Forest Department officials demolished a Seventh-day Adventist Church building in Bandarban district of Bangladesh on Feb. 25. (Photo: Bangladesh Tripura Christian Youth Fellowship’s Facebook page)
Christian leaders in Bangladesh have condemned the demolition of a partly built Protestant church by the Forest Department in a remote hilly area of the country.
Adhirang Tripura, a member of the largely Christian indigenous Tripura community, said Christians are angry and demanding compensation after Forest Department officials destroyed their new church in Sathiram Tripura village after accusing them of illegally occupying a forest reserve.
Forest officials along with 8-10 Muslim civilians tore down the Seventh-day Adventist Church building at Kurukpata Union in the Alikadam area of Bandarban district, one of three hilly, forested districts collectively called the Chittagong Hill Tracts (CHT), on Feb. 25, according to Adhirang, a Baptist Christian and member of the local union council.
“Officials said they demolished the church building because it was being constructed in a forest reserve. But my question is, then why are illegal activities like cutting down trees and lifting stones from rivers not stopped? Can't we, as a minority, practice our religion properly?" Adhirang told UCA News.
“The destroyed building was not a new church, but an old structure made of bamboo and straw was being replaced with a concrete building with funding from church members.”
If the structure was illegal, it should not have existed for years, he added.
Some 160 Tripura Christians belonging to the Baptist Church or Seventh-day Adventist Church have been living in Bidhymoni Tripura village and Sathiram Tripura village for generations, he explained.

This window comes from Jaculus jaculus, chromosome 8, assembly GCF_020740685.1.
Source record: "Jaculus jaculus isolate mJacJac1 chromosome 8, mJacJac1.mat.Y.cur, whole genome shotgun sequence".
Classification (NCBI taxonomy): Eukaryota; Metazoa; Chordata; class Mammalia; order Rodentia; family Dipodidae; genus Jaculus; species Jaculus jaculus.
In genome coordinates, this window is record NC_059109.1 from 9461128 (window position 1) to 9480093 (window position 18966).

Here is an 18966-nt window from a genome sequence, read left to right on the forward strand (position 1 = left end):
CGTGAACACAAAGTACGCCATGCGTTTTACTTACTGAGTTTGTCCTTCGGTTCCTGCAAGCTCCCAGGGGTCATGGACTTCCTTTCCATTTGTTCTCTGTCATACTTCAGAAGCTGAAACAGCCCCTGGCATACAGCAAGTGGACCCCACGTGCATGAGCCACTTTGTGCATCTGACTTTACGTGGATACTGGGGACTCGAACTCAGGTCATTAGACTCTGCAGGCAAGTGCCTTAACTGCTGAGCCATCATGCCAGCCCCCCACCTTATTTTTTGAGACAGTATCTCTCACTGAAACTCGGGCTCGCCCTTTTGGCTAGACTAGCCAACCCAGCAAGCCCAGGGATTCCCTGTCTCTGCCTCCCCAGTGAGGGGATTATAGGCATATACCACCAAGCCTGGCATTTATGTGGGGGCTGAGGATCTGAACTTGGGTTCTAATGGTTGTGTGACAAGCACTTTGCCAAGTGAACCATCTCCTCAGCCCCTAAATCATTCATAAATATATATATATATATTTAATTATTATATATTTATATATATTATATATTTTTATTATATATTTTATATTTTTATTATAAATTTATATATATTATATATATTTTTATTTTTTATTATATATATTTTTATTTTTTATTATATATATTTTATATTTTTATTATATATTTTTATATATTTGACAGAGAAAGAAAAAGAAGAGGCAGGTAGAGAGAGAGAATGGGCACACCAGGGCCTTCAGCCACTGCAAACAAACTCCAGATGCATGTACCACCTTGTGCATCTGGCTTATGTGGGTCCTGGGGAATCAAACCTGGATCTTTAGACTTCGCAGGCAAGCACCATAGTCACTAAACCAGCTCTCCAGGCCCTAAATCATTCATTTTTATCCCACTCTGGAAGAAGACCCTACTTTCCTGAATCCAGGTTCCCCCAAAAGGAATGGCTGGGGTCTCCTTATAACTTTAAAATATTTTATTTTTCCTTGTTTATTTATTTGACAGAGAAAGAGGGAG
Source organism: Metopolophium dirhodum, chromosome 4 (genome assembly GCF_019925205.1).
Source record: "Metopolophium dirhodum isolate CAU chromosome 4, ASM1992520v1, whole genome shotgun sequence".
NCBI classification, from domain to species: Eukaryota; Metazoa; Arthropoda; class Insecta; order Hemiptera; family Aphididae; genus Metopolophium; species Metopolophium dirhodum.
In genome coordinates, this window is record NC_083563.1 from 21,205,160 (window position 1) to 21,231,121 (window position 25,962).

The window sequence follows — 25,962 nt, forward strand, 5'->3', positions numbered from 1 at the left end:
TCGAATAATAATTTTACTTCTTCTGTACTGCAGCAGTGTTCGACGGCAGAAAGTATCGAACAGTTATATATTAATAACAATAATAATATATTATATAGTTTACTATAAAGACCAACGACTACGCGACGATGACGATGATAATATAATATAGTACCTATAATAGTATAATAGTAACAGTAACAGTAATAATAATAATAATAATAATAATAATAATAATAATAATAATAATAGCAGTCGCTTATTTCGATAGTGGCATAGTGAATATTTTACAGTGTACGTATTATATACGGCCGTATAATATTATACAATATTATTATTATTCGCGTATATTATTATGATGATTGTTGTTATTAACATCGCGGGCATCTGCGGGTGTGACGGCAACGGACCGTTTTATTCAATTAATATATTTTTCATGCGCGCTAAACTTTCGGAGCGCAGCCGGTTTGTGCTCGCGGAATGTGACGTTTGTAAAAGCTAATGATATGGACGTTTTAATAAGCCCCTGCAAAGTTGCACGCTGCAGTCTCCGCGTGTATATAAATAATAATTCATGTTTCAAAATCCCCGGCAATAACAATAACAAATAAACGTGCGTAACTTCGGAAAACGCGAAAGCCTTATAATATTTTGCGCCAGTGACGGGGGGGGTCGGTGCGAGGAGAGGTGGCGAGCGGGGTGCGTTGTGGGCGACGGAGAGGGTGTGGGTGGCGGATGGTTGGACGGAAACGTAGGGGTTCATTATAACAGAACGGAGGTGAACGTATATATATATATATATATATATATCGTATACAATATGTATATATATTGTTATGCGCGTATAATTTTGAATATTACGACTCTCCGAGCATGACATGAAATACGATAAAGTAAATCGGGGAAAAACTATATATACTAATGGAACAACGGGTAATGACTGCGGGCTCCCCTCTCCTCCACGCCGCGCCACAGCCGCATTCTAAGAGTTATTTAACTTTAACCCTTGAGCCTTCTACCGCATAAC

An official from Chittagong Catholic Archdiocese that covers the area also expressed dismay over the church demolition.
“We are worried and terrified over the incident. We also have our churches here and the incident is a bad example. We want justice for this incident and hope the government will compensate the Seventh-day Adventists for it,” the priest told UCA News on condition of anonymity.
Catholic priests working in the CHT are often harassed and questioned by law enforcement agencies when they visit villages to offer pastoral care to the faithful.
“This is unacceptable. All must be free to practice their faith freely,” the priest added.
S.M. Kaiser, a forest official in Bandarban, denied allegations of any wrongdoing.
“We evicted a building in the reserve area. The law requires that permission from the Forest Department is mandatory if anyone wants to build any structure in a forest area. In this case no permission was given,” he told UCA News.
Philip Tripura, general secretary of the Alikadam Tripura Welfare Association, said the incident is of grave concern to the local Christian community.
“The Forest Department has hurt the religious sentiments of Christians by demolishing the church. We demand a fair investigation and justice for this heinous act. If not, it will be difficult for Christians in the region to practice their religion in the coming days,” Philip told UCA News.
According to its website, the Seventh-day Adventist Church of Bangladesh has been active in the country since 1906. It operates schools, colleges and orphanages across Bangladesh. It has 33,681 members in 127 churches in the country. Christians, mostly Catholics, account for less than half of one percent of the 160 million people in Muslim-majority Bangladesh.
The CHT is Bangladesh’s only mountainous region — bordered by India and Myanmar to the southeast — and famous for its natural beauty including lush green forests, hills, rivers, springs and lakes. For years, the area has been home to more than 25 indigenous groups, mostly Buddhists and some Christians.
Since the 1980s, the region has received a massive influx of Bengali Muslim settlers under state-sponsored migration schemes that triggered tensions and violent disputes over land, livelihoods and forestry.
Indigenous groups formed a militia group that started attacking Muslim settlers accused of land grabbing and abusing their people. In response, the government deployed the military and a bloody bush war raged for more than two decades until the signing of the CHT Peace Accord in 1997.
Despite the peace treaty, the CHT remains a heavily militarized zone and a volatile region where deadly sectarian conflicts and violence between armed political parties are common.